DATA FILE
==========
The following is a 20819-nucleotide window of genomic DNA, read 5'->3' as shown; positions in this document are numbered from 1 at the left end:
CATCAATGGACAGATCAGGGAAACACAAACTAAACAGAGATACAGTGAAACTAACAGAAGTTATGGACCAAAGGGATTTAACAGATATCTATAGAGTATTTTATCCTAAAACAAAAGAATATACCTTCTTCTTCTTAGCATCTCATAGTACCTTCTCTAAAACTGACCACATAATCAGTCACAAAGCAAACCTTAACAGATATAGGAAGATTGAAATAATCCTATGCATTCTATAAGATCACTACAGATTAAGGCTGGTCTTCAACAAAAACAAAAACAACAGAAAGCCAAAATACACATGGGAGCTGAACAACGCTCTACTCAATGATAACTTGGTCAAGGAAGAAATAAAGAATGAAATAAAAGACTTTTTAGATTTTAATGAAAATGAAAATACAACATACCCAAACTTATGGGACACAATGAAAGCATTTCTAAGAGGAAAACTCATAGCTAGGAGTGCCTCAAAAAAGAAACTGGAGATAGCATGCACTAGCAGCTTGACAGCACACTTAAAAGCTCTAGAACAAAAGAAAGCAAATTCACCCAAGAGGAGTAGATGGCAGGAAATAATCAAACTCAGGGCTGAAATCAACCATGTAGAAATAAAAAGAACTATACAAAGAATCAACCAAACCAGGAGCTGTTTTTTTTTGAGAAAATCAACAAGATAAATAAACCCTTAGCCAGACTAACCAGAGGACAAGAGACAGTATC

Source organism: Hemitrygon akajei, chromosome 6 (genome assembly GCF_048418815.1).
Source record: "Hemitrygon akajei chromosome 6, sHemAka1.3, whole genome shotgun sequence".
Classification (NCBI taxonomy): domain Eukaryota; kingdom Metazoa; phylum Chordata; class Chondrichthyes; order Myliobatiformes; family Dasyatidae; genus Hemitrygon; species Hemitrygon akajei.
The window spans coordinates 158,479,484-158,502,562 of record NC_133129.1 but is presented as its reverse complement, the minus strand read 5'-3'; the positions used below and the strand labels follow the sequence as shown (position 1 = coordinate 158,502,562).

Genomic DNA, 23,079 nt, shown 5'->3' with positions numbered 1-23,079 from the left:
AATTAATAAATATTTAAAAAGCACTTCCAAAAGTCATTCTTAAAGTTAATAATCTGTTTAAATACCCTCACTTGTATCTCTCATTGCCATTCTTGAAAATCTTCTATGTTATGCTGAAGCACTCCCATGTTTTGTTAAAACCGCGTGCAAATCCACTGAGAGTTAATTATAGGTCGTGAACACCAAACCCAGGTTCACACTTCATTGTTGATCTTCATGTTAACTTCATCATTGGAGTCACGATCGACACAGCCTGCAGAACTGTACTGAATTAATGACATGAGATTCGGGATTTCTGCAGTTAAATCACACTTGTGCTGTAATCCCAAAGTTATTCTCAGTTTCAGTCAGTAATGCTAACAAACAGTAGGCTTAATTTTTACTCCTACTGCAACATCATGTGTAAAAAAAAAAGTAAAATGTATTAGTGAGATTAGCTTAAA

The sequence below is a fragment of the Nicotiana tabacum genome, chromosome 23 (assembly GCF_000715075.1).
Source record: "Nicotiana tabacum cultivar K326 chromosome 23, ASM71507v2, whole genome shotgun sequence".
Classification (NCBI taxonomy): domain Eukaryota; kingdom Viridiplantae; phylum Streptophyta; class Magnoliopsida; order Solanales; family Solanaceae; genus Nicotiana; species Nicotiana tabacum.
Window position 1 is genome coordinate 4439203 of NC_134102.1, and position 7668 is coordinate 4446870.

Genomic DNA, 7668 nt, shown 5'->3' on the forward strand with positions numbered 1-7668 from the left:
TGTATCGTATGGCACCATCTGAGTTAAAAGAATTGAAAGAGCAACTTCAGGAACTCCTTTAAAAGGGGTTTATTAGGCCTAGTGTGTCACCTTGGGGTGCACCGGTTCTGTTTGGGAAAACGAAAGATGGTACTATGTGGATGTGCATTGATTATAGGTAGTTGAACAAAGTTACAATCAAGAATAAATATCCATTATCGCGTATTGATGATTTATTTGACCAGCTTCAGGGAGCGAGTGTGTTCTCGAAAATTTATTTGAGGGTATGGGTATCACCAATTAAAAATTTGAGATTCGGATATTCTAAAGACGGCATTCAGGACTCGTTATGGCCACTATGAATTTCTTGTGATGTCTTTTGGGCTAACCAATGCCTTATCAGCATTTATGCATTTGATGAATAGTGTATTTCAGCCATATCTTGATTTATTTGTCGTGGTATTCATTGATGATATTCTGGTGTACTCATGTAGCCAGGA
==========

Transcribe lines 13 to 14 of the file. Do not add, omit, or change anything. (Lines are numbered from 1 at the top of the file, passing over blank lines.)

Genomic DNA, 7668 nt, shown 5'->3' on the forward strand with positions numbered 1-7668 from the left:
TGTATCGTATGGCACCATCTGAGTTAAAAGAATTGAAAGAGCAACTTCAGGAACTCCTTTAAAAGGGGTTTATTAGGCCTAGTGTGTCACCTTGGGGTGCACCGGTTCTGTTTGGGAAAACGAAAGATGGTACTATGTGGATGTGCATTGATTATAGGTAGTTGAACAAAGTTACAATCAAGAATAAATATCCATTATCGCGTATTGATGATTTATTTGACCAGCTTCAGGGAGCGAGTGTGTTCTCGAAAATTTATTTGAGGGTATGGGTATCACCAATTAAAAATTTGAGATTCGGATATTCTAAAGACGGCATTCAGGACTCGTTATGGCCACTATGAATTTCTTGTGATGTCTTTTGGGCTAACCAATGCCTTATCAGCATTTATGCATTTGATGAATAGTGTATTTCAGCCATATCTTGATTTATTTGTCGTGGTATTCATTGATGATATTCTGGTGTACTCATGTAGCCAGGA